You may have received a loan from a bank at some point to finance a large purchase such as a house, car, or boat. You probably also use your checking account for paying most of your monthly bills. Beyond these basic services offered by your bank, technology is creating more and more options when it comes to your banking activities. New technologies are transforming the way the banking industry operates by creating more efficient and cheaper financial services.
According to Forbes, open banking is somewhat of a revolution in the banking industry. With open banking, third-party providers (TPPs) are being allowed to use your banking information to help you save money, borrow more easily, and pay efficiently. In the UK, banks are required by law to cooperate with authorized TPPs; in the United States, some banks have begun to voluntarily make data available. While it is not legally required here, the trend of banks working with TPPs will likely grow. How will this industry shift impact you?
What is open banking?
When banking institutions share financial information electronically and securely with third-party providers, this is referred to as open banking. This information is shared only under certain conditions and situations that customers approve of. Think of apps on your phone that link with your bank account to help you round up a transaction to invest or save. These kinds of application interfaces gain access to your financial information almost seamlessly and efficiently with your bank’s cooperation.
Traditionally, banks secured and closely guarded all transaction and account data for their customers’ privacy and security. This information was some of the most secure personal information around. However, financial institutions and technology companies have acknowledged the advantages of opening data collection and sharing between other providers in the interest of their customers. This provides seamless and quick access to information.
Ideally, open banking will result in a better experience for consumers and more financial opportunities. Consumers are taking control of their financial information. You may already use services where open banking has improved. For example, third-party personal financial management tools use your bank account information to help you track spending and reach other goals. Open banking solutions are creating a new world of financial freedom where banking customers can use the power of their their financials to work for them.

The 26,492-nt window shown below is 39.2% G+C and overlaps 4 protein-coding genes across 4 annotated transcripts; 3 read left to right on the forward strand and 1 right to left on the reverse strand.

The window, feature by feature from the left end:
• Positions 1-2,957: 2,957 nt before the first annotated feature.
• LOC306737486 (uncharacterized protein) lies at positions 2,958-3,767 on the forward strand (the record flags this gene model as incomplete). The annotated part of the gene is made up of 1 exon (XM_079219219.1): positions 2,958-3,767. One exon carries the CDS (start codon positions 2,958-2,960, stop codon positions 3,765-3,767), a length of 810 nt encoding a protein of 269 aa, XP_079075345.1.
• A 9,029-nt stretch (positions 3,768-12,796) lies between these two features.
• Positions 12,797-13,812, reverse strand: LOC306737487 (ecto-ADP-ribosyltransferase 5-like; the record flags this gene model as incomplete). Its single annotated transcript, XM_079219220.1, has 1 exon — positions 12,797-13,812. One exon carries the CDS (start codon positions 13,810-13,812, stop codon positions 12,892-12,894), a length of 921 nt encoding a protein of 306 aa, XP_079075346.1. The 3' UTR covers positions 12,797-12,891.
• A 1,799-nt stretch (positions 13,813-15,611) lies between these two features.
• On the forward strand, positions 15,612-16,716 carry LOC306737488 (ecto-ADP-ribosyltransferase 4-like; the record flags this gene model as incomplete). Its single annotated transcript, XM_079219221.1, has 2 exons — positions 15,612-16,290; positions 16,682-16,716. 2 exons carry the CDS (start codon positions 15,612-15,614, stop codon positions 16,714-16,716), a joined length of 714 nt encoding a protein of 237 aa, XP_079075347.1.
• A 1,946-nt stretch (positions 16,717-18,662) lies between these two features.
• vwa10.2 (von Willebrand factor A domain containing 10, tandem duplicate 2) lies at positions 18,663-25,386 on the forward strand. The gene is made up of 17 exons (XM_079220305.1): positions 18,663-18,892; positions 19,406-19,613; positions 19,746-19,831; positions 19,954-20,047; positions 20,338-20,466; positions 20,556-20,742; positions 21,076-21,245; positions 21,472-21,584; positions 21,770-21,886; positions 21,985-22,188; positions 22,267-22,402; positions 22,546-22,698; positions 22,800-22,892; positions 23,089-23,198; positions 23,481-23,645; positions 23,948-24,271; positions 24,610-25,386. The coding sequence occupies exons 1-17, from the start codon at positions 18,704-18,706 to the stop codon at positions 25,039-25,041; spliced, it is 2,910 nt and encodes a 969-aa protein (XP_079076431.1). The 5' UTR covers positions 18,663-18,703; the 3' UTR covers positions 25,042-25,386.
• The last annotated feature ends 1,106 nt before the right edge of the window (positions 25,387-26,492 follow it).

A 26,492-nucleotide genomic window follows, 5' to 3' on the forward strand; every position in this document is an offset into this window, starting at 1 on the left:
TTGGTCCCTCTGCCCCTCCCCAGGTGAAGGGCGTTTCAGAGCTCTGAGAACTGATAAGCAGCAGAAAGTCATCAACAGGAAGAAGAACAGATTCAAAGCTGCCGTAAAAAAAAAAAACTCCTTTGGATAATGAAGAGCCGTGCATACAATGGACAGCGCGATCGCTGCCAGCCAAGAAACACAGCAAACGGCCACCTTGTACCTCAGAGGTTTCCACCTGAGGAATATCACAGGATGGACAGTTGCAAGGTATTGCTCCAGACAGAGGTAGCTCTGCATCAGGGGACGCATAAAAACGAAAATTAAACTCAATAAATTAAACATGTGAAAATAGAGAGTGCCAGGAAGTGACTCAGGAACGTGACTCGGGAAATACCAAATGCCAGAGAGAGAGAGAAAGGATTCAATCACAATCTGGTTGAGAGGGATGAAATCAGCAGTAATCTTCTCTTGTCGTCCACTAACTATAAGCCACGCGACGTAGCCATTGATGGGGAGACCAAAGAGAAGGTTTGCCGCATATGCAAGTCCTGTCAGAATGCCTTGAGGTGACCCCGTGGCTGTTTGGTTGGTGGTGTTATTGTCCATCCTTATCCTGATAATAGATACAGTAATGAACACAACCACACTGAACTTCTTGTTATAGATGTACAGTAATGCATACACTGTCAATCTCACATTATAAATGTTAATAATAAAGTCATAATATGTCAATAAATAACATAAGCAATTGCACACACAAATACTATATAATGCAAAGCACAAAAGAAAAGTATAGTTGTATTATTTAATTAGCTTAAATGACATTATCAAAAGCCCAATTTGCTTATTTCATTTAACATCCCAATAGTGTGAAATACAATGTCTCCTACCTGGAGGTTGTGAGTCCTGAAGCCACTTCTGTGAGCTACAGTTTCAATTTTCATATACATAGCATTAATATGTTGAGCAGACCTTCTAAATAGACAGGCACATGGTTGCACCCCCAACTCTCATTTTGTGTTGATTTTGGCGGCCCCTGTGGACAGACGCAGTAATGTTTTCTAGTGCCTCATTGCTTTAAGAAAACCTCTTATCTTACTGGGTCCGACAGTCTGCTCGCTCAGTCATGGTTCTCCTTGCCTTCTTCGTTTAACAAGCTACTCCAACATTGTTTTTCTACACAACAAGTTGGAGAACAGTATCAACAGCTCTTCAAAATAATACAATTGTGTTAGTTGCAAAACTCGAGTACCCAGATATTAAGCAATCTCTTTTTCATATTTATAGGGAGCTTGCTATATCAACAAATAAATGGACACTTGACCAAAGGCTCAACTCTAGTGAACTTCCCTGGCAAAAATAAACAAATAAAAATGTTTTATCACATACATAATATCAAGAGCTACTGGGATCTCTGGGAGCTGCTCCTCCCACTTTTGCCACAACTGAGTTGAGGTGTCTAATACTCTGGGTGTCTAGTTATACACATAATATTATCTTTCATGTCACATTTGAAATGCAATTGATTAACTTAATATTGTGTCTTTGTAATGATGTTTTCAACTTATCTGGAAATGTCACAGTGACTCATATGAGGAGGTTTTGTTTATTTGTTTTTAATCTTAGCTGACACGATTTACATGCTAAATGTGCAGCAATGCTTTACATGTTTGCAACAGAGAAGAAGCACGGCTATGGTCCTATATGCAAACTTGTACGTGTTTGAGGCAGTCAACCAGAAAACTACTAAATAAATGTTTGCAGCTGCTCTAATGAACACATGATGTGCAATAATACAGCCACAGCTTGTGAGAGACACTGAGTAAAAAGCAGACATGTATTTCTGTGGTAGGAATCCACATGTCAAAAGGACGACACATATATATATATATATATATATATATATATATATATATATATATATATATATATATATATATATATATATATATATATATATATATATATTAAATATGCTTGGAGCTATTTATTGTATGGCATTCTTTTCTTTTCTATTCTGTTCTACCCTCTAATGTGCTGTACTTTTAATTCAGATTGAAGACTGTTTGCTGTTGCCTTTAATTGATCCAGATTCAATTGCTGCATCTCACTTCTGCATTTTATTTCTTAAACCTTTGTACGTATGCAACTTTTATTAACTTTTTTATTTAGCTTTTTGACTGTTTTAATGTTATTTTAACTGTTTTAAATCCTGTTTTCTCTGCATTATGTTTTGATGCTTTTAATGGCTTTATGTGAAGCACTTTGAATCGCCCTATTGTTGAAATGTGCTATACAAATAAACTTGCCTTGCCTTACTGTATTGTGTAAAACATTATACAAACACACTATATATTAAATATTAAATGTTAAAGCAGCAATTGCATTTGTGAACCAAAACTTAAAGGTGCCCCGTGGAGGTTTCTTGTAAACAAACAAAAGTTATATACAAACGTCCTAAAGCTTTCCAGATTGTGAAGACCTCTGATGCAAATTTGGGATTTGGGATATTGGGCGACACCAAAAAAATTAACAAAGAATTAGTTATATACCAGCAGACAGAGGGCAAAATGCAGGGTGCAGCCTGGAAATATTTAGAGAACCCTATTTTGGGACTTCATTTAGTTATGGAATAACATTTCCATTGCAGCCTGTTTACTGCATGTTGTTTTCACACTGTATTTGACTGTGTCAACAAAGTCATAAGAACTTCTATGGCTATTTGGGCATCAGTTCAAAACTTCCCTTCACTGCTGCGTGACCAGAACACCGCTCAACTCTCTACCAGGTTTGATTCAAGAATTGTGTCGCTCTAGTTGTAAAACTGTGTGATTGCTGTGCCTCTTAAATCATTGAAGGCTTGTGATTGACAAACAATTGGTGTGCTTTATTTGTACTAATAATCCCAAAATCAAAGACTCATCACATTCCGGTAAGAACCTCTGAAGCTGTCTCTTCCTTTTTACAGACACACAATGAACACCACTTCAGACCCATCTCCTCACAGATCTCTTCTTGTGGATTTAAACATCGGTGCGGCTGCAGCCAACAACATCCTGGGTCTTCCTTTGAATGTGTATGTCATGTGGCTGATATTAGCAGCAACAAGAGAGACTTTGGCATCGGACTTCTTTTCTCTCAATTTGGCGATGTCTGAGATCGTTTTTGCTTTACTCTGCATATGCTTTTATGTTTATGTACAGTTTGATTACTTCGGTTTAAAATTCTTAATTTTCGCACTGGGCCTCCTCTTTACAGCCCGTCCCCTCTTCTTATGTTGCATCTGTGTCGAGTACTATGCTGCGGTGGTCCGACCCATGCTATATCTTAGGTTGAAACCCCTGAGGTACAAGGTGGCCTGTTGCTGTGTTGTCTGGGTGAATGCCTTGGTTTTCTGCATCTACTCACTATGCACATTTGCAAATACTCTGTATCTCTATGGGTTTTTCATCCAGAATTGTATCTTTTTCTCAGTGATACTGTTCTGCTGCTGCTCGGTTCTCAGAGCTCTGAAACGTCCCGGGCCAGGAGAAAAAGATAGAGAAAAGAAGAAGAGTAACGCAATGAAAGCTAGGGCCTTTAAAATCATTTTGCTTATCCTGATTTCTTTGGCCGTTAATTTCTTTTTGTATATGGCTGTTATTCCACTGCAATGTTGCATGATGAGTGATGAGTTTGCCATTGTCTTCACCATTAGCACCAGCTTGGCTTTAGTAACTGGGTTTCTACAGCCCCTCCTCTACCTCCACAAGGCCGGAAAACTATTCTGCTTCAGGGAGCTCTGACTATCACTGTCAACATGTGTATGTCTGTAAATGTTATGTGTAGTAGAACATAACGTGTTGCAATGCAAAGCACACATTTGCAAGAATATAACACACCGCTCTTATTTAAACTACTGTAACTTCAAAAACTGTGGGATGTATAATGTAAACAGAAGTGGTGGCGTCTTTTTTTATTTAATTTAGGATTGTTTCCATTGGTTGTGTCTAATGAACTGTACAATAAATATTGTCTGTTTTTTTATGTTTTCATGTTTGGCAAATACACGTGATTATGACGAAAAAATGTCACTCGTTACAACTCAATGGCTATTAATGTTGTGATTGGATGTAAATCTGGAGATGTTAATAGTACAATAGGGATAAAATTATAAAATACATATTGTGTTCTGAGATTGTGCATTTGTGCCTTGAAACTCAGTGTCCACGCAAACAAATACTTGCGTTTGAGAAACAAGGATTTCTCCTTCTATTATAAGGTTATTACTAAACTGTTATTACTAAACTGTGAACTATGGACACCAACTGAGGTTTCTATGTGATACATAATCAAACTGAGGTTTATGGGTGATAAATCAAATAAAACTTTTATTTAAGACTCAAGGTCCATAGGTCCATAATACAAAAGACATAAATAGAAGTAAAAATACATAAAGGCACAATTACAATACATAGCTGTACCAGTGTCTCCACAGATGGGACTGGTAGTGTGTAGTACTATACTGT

Why can it be beneficial?
One of the growing most important assets in today’s world is data. Data harvesting and analysis is quickly topping one of the most the world’s most expensive industries. In this world, banking data is considered the cream of the crop, as it provides insight into how consumers and businesses are spending money, saving, and acquiring debt.
An average consumer today has several bank and credit accounts. Historically, if you wanted to get an overall picture of your finances, it took a lot of time to manually compile financial information from all accounts. With open banking solutions, third-party services can quickly acquire aggregate data from many financial institutions. This will let consumers analyze and digest their spending and earning habits and allow them to make better financial decisions. With open banking, financial services can use consumer data to offer more relevant credit card or savings account with better interest rates and advantages. Services such as applying and being approved for a loan can be almost instant with data sharing.
What are the risks?
The idea of consumers and businesses opening the doors of their personal data and sharing it runs counterintuitive to the ideas of the past decade about securing all online data. In general, the public has been wary of sharing their personal banking information, and for good reason. Given the multitude of cyber attacks on financial and banking data, it makes sense that consumers have been careful. As a result, consumer education is more important than ever with this new technology. Financial institutions participating in open banking will need to educate consumers about how data sharing will benefit them and how they can work together to keep the information safe.
The other issue with open banking is privacy. As banks open their doors to thirs party providers there is an increased risk of data being compromised or stolen. This can be troubling as banking data is extremely sensitive. When compared to previous methods of data collection, however, open banking provides significant safety measures to boost security. With open banking, passwords are usually not shared with third-party providers, and third-parties are subject to strict regulations.
Banking that used to be tedious and costly is changing thanks, in part, to open banking. Traditional banking has now shifted to offer better services, reduced fees, and easier processes. Open banking is changing the way we conduct business creating financial power and freedom for consumers.